Books for World Antibiotic Awareness Week

This week (13-19 November) is the WHO’s World Antibiotic Awareness Week. The week seeks to raise awareness of issues around antibiotics, and particularly antimicrobial resistance (AMR).

The School’s multidisciplinary work on AMR, through the Antimicrobial Resistance Centre, is based on five ‘disciplinary pillars’; books for these subjects can be found at the following classmarks:

  1. Biological (BJ) and pharmacological (RJ) sciences
  2. Clinical (Q) and veterinary (X) sciences
  3. Humanities (CBE) and environmental (SB) sciences
  4. Epidemiology (EB) and modelling (BBP)
  5. Economic (ZVR), social (ZV), and political  (ZVP) sciences

This broad range of disciplines reflects the complexity of the problem of AMR. For those looking for an overview of antibiotics, these can be found under the classmark RNPA; some works dealing specifically with issues related to AMR are highlighted below.

The drugs don't work

The drugs don’t work: a global threat

S. C. Davies, 2013

Classmark: RNPA (2013)

Summary (via WorldCat): Resistance to our current range of antibiotics is the new inconvenient truth. If we don’t act now, we risk the health of our parents, our children and our grandchildren. This Penguin Special, by Professor Dame Sally C. Davies, the Chief Medical Officer for England, is vital in raising awareness.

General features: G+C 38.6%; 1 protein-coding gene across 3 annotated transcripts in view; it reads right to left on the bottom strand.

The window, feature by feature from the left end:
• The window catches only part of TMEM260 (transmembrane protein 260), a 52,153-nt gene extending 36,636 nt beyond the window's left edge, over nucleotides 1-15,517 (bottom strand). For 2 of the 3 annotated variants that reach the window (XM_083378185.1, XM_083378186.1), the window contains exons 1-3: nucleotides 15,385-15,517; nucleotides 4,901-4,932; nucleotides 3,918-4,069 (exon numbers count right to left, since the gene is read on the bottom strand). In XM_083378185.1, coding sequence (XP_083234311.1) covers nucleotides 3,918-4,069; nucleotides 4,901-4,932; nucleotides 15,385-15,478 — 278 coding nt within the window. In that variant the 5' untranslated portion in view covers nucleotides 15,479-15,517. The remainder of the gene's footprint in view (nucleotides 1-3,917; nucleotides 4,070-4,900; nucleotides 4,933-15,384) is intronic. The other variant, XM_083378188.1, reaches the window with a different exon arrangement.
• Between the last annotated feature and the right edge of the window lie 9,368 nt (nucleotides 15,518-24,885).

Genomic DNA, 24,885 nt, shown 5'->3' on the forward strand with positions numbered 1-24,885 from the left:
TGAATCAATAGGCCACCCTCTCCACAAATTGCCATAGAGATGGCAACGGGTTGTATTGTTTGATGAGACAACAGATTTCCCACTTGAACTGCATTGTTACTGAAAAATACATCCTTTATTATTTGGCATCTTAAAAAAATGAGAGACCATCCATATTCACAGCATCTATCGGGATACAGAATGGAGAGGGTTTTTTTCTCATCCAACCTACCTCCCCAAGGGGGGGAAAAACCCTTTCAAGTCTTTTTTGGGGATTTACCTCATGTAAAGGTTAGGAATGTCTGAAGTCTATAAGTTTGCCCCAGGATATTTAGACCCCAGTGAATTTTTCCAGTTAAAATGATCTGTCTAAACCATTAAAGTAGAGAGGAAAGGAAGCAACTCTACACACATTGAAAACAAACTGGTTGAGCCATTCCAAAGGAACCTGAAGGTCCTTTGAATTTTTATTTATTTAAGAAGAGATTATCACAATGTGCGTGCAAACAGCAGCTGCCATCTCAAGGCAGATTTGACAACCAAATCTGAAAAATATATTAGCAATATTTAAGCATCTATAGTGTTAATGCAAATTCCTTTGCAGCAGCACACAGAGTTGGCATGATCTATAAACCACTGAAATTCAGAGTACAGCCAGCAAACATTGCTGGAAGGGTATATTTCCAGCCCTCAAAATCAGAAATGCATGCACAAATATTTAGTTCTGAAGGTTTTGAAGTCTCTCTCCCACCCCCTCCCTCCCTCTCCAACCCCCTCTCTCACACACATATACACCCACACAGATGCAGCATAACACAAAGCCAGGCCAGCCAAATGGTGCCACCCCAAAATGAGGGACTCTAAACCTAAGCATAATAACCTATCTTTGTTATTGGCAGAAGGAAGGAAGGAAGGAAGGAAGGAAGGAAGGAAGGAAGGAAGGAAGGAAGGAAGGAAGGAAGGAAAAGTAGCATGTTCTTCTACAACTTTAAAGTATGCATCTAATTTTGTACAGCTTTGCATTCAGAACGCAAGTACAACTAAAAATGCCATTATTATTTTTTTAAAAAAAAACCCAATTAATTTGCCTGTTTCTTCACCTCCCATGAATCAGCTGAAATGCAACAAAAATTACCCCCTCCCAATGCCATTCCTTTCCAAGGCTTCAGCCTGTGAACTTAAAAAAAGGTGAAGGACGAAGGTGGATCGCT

Antibiotics and antibiotic resistance in the environment

Antibiotics and antibiotic resistance in the environment

C. F. Amabile-Cuevas, 2016

Classmark: RNPA

Summary (via Amazon): For readers with a basic background in biology, this book provides a very useful discussion of most aspects of this topic, including definitions of antibiotics and resistance, the mechanisms responsible for resistance, and the practices that contribute to this problem.

Policies and incentives for promoting innovation in antibiotic research

Policies and incentives for promoting innovation in antibiotic research

E. Mossialos et al, 2010

Classmark: RNPA.AW

Summary (via WorldCat): This book, commissioned by the Swedish Government from the European Observatory on Health Systems and Policies, analyses many proposed policies and incentive mechanisms and sheds light on the key issues that will help policy-makers reach informed, concrete decisions on how to avert this potential public health crisis.

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